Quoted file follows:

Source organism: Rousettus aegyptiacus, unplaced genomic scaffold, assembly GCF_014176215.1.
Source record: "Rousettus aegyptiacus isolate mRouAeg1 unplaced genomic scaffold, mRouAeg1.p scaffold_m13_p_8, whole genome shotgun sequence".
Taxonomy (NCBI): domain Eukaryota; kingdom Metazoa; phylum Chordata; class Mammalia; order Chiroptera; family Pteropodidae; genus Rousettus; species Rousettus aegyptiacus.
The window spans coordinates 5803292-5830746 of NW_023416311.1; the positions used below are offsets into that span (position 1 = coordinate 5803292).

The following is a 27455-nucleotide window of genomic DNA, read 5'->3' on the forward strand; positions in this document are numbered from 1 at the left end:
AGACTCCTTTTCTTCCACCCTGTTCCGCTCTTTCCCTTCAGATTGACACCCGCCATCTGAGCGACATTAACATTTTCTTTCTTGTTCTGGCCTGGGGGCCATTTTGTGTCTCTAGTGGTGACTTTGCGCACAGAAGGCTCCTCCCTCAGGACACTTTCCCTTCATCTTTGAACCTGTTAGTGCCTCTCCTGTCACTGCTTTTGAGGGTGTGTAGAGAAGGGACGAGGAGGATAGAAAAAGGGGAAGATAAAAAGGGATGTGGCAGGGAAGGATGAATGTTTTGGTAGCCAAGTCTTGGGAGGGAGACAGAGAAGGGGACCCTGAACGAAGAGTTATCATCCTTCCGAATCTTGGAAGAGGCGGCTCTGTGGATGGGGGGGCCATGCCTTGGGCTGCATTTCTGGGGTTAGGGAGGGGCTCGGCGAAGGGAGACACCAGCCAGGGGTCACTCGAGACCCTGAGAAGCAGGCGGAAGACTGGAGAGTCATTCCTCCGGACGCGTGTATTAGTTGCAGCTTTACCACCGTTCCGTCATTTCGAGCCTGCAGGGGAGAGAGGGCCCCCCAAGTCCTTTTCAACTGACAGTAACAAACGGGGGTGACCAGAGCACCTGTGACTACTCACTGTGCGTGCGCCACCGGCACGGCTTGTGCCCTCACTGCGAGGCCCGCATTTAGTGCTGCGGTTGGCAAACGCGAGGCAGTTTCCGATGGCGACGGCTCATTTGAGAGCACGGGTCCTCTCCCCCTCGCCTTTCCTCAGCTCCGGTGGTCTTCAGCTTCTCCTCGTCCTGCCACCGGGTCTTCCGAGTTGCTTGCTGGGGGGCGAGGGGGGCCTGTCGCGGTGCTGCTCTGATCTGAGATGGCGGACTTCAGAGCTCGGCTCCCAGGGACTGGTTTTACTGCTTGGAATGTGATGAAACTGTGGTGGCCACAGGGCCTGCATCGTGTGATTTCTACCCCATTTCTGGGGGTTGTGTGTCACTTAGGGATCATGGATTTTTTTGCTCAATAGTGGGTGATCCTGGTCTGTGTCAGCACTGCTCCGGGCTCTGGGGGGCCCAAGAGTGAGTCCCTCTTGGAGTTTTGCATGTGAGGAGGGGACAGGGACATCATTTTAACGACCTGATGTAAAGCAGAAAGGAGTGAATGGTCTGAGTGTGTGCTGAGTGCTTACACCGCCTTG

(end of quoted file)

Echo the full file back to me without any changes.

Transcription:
Source organism: Rousettus aegyptiacus, unplaced genomic scaffold, assembly GCF_014176215.1.
Source record: "Rousettus aegyptiacus isolate mRouAeg1 unplaced genomic scaffold, mRouAeg1.p scaffold_m13_p_8, whole genome shotgun sequence".
Taxonomy (NCBI): domain Eukaryota; kingdom Metazoa; phylum Chordata; class Mammalia; order Chiroptera; family Pteropodidae; genus Rousettus; species Rousettus aegyptiacus.
The window spans coordinates 5803292-5830746 of NW_023416311.1; the positions used below are offsets into that span (position 1 = coordinate 5803292).

The following is a 27455-nucleotide window of genomic DNA, read 5'->3' on the forward strand; positions in this document are numbered from 1 at the left end:
AGACTCCTTTTCTTCCACCCTGTTCCGCTCTTTCCCTTCAGATTGACACCCGCCATCTGAGCGACATTAACATTTTCTTTCTTGTTCTGGCCTGGGGGCCATTTTGTGTCTCTAGTGGTGACTTTGCGCACAGAAGGCTCCTCCCTCAGGACACTTTCCCTTCATCTTTGAACCTGTTAGTGCCTCTCCTGTCACTGCTTTTGAGGGTGTGTAGAGAAGGGACGAGGAGGATAGAAAAAGGGGAAGATAAAAAGGGATGTGGCAGGGAAGGATGAATGTTTTGGTAGCCAAGTCTTGGGAGGGAGACAGAGAAGGGGACCCTGAACGAAGAGTTATCATCCTTCCGAATCTTGGAAGAGGCGGCTCTGTGGATGGGGGGGCCATGCCTTGGGCTGCATTTCTGGGGTTAGGGAGGGGCTCGGCGAAGGGAGACACCAGCCAGGGGTCACTCGAGACCCTGAGAAGCAGGCGGAAGACTGGAGAGTCATTCCTCCGGACGCGTGTATTAGTTGCAGCTTTACCACCGTTCCGTCATTTCGAGCCTGCAGGGGAGAGAGGGCCCCCCAAGTCCTTTTCAACTGACAGTAACAAACGGGGGTGACCAGAGCACCTGTGACTACTCACTGTGCGTGCGCCACCGGCACGGCTTGTGCCCTCACTGCGAGGCCCGCATTTAGTGCTGCGGTTGGCAAACGCGAGGCAGTTTCCGATGGCGACGGCTCATTTGAGAGCACGGGTCCTCTCCCCCTCGCCTTTCCTCAGCTCCGGTGGTCTTCAGCTTCTCCTCGTCCTGCCACCGGGTCTTCCGAGTTGCTTGCTGGGGGGCGAGGGGGGCCTGTCGCGGTGCTGCTCTGATCTGAGATGGCGGACTTCAGAGCTCGGCTCCCAGGGACTGGTTTTACTGCTTGGAATGTGATGAAACTGTGGTGGCCACAGGGCCTGCATCGTGTGATTTCTACCCCATTTCTGGGGGTTGTGTGTCACTTAGGGATCATGGATTTTTTTGCTCAATAGTGGGTGATCCTGGTCTGTGTCAGCACTGCTCCGGGCTCTGGGGGGCCCAAGAGTGAGTCCCTCTTGGAGTTTTGCATGTGAGGAGGGGACAGGGACATCATTTTAACGACCTGATGTAAAGCAGAAAGGAGTGAATGGTCTGAGTGTGTGCTGAGTGCTTACACCGCCTTG